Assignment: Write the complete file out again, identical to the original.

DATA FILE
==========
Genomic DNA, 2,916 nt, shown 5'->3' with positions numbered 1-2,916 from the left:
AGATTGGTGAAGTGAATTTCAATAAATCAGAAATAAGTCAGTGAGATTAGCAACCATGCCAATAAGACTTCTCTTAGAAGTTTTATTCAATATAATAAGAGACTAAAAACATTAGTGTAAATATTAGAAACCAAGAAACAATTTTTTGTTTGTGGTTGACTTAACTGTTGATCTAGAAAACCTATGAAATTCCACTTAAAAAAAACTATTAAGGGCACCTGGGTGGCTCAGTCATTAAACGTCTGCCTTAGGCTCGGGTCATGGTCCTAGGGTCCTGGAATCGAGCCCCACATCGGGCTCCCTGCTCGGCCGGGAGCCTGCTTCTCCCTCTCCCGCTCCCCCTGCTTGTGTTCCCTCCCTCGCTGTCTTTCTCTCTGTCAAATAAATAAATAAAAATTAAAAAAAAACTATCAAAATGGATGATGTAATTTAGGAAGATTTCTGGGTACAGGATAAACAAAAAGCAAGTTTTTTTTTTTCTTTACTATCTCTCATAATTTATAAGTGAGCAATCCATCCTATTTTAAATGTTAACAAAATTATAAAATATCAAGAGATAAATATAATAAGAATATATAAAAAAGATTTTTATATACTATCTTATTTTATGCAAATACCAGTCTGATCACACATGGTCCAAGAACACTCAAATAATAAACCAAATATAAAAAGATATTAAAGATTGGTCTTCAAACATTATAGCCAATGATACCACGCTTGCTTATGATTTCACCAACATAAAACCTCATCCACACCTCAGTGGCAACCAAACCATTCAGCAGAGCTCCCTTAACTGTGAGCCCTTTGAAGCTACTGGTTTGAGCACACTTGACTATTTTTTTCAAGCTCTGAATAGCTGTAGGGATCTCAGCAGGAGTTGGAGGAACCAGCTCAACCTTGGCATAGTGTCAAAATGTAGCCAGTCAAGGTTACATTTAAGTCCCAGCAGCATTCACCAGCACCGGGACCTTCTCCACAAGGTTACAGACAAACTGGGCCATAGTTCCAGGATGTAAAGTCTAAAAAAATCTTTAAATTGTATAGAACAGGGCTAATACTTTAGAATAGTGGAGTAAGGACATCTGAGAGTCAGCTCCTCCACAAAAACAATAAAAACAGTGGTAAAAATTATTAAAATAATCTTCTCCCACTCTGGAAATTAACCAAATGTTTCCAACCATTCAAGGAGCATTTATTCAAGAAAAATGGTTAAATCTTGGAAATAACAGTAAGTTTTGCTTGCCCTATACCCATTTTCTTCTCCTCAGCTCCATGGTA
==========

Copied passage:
Genomic DNA, 2,916 nt, shown 5'->3' with positions numbered 1-2,916 from the left:
AGATTGGTGAAGTGAATTTCAATAAATCAGAAATAAGTCAGTGAGATTAGCAACCATGCCAATAAGACTTCTCTTAGAAGTTTTATTCAATATAATAAGAGACTAAAAACATTAGTGTAAATATTAGAAACCAAGAAACAATTTTTTGTTTGTGGTTGACTTAACTGTTGATCTAGAAAACCTATGAAATTCCACTTAAAAAAAACTATTAAGGGCACCTGGGTGGCTCAGTCATTAAACGTCTGCCTTAGGCTCGGGTCATGGTCCTAGGGTCCTGGAATCGAGCCCCACATCGGGCTCCCTGCTCGGCCGGGAGCCTGCTTCTCCCTCTCCCGCTCCCCCTGCTTGTGTTCCCTCCCTCGCTGTCTTTCTCTCTGTCAAATAAATAAATAAAAATTAAAAAAAAACTATCAAAATGGATGATGTAATTTAGGAAGATTTCTGGGTACAGGATAAACAAAAAGCAAGTTTTTTTTTTTCTTTACTATCTCTCATAATTTATAAGTGAGCAATCCATCCTATTTTAAATGTTAACAAAATTATAAAATATCAAGAGATAAATATAATAAGAATATATAAAAAAGATTTTTATATACTATCTTATTTTATGCAAATACCAGTCTGATCACACATGGTCCAAGAACACTCAAATAATAAACCAAATATAAAAAGATATTAAAGATTGGTCTTCAAACATTATAGCCAATGATACCACGCTTGCTTATGATTTCACCAACATAAAACCTCATCCACACCTCAGTGGCAACCAAACCATTCAGCAGAGCTCCCTTAACTGTGAGCCCTTTGAAGCTACTGGTTTGAGCACACTTGACTATTTTTTTCAAGCTCTGAATAGCTGTAGGGATCTCAGCAGGAGTTGGAGGAACCAGCTCAACCTTGGCATAGTGTCAAAATGTAGCCAGTCAAGGTTACATTTAAGTCCCAGCAGCATTCACCAGCACCGGGACCTTCTCCACAAGGTTACAGACAAACTGGGCCATAGTTCCAGGATGTAAAGTCTAAAAAAATCTTTAAATTGTATAGAACAGGGCTAATACTTTAGAATAGTGGAGTAAGGACATCTGAGAGTCAGCTCCTCCACAAAAACAATAAAAACAGTGGTAAAAATTATTAAAATAATCTTCTCCCACTCTGGAAATTAACCAAATGTTTCCAACCATTCAAGGAGCATTTATTCAAGAAAAATGGTTAAATCTTGGAAATAACAGTAAGTTTTGCTTGCCCTATACCCATTTTCTTCTCCTCAGCTCCATGGTA